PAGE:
Wednesday, July 2, 2014

The subtilities of a pawn-storm

When I was still playing e4, I was striving for a complete repertoire. I tried to have prepared an answer for each black move in the opening. After the switch to 1.d4 I didn't manage anymore. It was and is too much. Because of that I chose a more experimental approach. I knew more or less the mainlines but the more subtle and not so subtle details would be investigated in the games. Of course this was risky. More than once I had with white! after 10, 12 moves a worse position and had to work hard for weeks even months to get a half point out of the game. Admittedly , those were very instructive experiences. But such was not the purpose. For a good result it is necessary to create with white winning chances.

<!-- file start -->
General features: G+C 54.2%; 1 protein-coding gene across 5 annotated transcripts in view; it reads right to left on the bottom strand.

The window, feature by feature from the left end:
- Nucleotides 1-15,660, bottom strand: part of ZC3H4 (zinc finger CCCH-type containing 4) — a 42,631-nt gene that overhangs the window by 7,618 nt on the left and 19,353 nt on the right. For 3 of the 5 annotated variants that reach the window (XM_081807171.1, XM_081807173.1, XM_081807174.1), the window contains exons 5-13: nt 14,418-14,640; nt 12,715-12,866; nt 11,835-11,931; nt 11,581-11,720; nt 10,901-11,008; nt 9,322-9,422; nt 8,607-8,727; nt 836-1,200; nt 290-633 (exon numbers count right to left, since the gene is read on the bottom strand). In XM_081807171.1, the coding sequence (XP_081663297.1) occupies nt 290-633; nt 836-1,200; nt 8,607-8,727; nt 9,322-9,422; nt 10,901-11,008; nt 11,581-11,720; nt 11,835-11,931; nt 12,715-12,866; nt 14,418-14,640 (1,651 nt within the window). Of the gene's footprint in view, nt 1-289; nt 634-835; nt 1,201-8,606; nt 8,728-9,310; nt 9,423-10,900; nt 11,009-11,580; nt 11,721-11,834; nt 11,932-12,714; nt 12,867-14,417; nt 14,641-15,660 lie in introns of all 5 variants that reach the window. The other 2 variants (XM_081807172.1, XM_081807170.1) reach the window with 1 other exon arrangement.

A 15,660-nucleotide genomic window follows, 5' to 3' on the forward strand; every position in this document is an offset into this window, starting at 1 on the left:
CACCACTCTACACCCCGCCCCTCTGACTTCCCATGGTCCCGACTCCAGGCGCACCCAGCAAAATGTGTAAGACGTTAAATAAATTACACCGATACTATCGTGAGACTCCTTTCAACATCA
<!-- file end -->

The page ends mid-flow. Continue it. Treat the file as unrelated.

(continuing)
So I bought the necessary books, of which a few repertoire-books. The pros and cons are known. I don't want to discuss this here. This time I want to tell about a recommendation which I don't really know how to judge properly. The recommendation is from GM Schandorff. His two books got good reviews and I must confess that he understands more about chess than I. It concerns the Old-Indian opening.